5
$\begingroup$

So, for the ODE \begin{align} x' = -x^{3} + \sin t, \end{align} we can show that there exists a $2\pi$ periodic solution. To do this, we denote by \begin{align} x(t,\alpha) \end{align} The solution $x(t)$ of the ODE such that $x(0) = \alpha$. Then, let $\alpha \in [-2,2]$. Consider the function $f(\alpha) = x(2\pi, \alpha)$ \begin{align} x > 1 &\Rightarrow x' < 0 \\ x < 1 &\Rightarrow x' > 0. \end{align}

Thus, solutions beginning in $[-2,2]$ stay there and we can use Brouwer's fixed point theorem to show that there exists a fixed point of $f$. Therefore there is some $\alpha^{*}$ such that $f(\alpha^{*}) = \alpha^{*}$, which represents the periodic solution $x(t,\alpha)$.

Now, my question: Is this $2\pi$- periodic solution unique? Are there other $2\pi$ periodic solutions of this ODE? I have started by trying to subtract two periodic solutions from one another but this hasn't taken me anywhere productive.

$\endgroup$
2
$\begingroup$

Let $v(t,α)=\frac{\partial x}{\partial α}(t,α)$, then

  • $v(0,α)=1$ as $x(0,α)=α$ and
  • the $α$ derivative of the ODE gives $$ v'(t,α)=-3x(t,α)^2v(t,α) $$ which means that $v$ is falling towards zero, moreover $$ v(2π,α)=\exp\left(-3\int_0^{2π}x(t,α)^2\,dt\right) $$ and as there are no solutions that are constant zero, $0<v(2π,α)<1$.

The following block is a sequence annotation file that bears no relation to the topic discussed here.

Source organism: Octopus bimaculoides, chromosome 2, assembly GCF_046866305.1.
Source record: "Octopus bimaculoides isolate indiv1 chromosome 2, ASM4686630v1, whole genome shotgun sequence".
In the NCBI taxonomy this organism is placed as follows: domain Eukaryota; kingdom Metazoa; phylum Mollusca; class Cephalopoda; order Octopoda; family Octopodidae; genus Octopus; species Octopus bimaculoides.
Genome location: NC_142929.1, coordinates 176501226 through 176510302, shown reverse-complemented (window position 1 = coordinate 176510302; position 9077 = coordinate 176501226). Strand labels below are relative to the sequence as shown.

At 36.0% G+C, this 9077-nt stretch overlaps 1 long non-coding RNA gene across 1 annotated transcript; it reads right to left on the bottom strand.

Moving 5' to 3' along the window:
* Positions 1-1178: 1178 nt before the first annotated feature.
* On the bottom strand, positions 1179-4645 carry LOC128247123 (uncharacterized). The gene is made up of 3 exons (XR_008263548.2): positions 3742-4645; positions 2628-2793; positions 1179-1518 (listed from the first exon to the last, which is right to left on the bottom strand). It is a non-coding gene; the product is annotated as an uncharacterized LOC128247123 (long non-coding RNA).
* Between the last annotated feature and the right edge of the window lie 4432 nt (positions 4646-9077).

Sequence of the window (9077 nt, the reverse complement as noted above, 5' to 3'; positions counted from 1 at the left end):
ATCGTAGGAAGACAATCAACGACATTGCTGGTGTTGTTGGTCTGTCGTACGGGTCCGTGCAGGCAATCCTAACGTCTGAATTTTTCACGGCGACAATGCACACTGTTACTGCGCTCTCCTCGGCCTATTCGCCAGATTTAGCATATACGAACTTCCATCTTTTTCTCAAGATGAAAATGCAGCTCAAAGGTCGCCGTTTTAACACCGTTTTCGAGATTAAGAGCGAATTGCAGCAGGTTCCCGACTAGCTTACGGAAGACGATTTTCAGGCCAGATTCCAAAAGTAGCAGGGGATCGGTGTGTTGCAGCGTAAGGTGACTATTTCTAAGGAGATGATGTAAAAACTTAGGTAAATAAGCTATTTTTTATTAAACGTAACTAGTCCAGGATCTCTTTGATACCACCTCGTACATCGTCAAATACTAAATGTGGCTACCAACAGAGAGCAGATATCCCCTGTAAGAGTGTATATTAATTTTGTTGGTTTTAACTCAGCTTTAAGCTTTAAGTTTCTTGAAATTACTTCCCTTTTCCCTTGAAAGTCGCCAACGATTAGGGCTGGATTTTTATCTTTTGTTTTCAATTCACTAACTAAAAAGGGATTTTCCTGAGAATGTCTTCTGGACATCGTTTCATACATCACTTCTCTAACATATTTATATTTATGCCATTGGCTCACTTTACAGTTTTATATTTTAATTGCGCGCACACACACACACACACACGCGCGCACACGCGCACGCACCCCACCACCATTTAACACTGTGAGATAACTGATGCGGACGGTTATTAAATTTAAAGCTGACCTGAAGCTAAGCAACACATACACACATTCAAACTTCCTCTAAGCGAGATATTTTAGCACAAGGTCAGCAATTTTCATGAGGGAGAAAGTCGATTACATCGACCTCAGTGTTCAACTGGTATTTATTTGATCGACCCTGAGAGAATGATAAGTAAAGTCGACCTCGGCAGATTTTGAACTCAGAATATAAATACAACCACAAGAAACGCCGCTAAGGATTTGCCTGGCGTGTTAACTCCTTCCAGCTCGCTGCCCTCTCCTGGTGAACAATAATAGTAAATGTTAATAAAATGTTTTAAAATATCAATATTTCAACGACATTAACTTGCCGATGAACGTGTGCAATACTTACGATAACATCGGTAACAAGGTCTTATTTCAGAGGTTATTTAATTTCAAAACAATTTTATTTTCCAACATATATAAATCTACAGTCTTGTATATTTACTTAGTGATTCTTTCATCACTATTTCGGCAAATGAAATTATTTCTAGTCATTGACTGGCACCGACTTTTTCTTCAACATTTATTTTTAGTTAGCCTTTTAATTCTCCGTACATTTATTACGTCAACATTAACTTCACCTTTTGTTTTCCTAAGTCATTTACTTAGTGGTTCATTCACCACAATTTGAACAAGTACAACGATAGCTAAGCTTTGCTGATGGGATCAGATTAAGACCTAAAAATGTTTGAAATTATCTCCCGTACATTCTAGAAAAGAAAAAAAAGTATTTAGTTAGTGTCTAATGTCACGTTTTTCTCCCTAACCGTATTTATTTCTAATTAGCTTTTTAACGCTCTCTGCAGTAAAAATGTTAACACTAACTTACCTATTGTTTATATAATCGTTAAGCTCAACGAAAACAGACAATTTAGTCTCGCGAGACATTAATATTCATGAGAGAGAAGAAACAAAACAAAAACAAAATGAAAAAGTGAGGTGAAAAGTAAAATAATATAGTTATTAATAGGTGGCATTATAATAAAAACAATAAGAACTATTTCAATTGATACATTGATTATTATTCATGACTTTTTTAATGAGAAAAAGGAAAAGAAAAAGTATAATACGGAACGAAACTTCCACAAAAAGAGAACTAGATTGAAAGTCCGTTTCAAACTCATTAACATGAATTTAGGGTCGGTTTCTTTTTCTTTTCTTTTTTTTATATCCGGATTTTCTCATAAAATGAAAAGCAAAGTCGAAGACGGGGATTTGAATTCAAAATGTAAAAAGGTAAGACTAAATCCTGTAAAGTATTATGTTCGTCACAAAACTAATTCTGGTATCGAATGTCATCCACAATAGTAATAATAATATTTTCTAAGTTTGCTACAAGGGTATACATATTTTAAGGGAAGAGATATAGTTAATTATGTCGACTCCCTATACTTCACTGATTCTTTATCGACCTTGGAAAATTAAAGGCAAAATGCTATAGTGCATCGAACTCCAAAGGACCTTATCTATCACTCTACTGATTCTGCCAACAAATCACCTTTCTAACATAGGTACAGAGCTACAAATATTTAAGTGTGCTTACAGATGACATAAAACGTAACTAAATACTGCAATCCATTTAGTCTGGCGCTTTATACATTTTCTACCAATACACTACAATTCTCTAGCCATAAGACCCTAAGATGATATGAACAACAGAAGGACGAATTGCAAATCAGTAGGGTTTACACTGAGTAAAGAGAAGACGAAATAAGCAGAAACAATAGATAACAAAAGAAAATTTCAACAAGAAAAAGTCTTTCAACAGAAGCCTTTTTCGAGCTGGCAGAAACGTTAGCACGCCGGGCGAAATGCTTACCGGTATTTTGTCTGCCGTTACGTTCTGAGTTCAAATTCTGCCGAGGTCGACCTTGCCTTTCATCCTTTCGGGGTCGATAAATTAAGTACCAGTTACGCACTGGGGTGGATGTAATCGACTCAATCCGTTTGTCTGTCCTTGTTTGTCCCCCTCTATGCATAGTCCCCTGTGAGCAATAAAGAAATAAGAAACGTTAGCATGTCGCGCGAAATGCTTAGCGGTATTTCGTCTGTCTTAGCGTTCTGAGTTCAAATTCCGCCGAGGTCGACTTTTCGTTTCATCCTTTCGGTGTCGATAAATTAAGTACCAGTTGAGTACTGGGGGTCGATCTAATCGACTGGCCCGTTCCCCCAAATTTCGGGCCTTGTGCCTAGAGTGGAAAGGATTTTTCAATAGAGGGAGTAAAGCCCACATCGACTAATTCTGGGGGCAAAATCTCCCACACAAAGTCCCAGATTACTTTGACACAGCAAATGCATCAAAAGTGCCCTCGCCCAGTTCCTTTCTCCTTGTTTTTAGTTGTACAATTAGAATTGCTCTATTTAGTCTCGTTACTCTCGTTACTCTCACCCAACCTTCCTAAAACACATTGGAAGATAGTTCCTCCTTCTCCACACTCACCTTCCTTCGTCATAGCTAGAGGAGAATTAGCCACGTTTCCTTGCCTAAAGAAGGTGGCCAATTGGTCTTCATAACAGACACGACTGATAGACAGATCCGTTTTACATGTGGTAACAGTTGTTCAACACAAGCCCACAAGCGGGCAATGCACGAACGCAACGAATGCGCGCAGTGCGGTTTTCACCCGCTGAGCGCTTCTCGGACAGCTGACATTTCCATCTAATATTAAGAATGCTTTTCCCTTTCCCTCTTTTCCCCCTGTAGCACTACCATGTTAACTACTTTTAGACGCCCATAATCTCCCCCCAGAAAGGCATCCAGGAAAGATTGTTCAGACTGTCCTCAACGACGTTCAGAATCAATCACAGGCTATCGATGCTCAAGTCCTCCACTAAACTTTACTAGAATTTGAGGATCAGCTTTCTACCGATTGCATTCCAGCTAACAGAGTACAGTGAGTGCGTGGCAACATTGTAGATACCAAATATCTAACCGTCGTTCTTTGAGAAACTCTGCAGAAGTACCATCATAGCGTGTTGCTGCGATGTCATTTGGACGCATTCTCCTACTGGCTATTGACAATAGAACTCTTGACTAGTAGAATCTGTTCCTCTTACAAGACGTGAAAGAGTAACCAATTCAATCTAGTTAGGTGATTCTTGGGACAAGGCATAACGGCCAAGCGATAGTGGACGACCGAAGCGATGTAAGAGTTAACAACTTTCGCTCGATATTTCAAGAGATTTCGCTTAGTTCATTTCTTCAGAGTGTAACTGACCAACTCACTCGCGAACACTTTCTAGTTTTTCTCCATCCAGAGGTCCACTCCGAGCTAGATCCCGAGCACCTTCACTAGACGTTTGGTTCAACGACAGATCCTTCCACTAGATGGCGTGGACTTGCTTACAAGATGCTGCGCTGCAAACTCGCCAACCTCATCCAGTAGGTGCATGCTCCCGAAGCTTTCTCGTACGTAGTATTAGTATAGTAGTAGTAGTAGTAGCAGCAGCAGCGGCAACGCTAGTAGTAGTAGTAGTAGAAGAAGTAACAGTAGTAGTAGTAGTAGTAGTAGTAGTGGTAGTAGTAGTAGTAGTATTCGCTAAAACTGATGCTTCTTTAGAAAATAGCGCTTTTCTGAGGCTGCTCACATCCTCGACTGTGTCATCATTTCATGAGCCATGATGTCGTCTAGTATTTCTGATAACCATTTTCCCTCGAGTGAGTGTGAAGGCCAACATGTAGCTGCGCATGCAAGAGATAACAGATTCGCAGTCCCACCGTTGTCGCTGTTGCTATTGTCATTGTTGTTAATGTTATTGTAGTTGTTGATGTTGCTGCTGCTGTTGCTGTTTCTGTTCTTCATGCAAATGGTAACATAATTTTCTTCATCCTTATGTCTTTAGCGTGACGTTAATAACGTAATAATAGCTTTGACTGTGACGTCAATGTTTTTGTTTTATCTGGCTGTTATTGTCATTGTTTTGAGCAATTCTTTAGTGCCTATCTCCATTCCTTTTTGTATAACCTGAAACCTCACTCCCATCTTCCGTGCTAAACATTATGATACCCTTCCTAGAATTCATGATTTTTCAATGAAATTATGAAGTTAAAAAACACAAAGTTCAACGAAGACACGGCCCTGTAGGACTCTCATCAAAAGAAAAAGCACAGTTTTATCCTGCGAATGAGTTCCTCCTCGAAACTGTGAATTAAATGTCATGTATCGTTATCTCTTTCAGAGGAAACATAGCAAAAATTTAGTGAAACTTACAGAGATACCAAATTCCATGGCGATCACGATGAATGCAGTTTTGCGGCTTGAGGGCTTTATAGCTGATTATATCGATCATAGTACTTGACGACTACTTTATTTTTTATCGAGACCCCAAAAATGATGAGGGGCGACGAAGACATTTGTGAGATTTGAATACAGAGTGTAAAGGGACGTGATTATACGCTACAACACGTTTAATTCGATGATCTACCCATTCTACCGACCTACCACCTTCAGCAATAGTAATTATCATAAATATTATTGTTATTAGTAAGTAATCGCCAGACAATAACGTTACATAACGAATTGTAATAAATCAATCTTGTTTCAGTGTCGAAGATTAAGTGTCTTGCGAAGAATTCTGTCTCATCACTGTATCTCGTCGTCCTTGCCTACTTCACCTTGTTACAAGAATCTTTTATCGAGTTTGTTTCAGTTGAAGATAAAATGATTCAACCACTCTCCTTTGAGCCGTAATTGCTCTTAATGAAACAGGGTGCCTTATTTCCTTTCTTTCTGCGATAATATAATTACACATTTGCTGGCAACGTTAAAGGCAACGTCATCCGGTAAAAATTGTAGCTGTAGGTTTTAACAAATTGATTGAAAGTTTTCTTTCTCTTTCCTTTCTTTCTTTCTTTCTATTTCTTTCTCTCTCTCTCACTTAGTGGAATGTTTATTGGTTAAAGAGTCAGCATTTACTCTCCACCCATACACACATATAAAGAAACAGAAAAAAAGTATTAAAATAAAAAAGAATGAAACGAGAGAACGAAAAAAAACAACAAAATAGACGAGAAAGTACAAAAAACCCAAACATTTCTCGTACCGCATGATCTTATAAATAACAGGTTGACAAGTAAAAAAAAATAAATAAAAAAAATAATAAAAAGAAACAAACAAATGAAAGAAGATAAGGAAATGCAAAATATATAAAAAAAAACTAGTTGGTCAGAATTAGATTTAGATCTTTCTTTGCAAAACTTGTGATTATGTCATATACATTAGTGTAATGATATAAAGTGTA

By the usual contraction argument this excludes the existence of multiple fixed points of $f$, thus proving the uniqueness of the periodic solution.

A recent duplicate to this question with the same ODE asked also after the uniqueness after a not so recent duplicate only asked after the existence. I felt that this more specific question was the more appropriate place to answer.

$\endgroup$
1
$\begingroup$

Not quite an answer, more of a suggestion. Since $x$ is differentiable and periodic, if it happens to be periodic, it has a Fourier series. Let's pretend it is a trigonometric polynomial. The ODE tells you that there are some conditions on the coefficients, which you can write down explicitly, and now you can attempt to solve the equations one by one. What happens when you try this?

$\endgroup$

Your Answer

By clicking “Post Your Answer”, you agree to our terms of service, privacy policy and cookie policy

Not the answer you're looking for? Browse other questions tagged or ask your own question.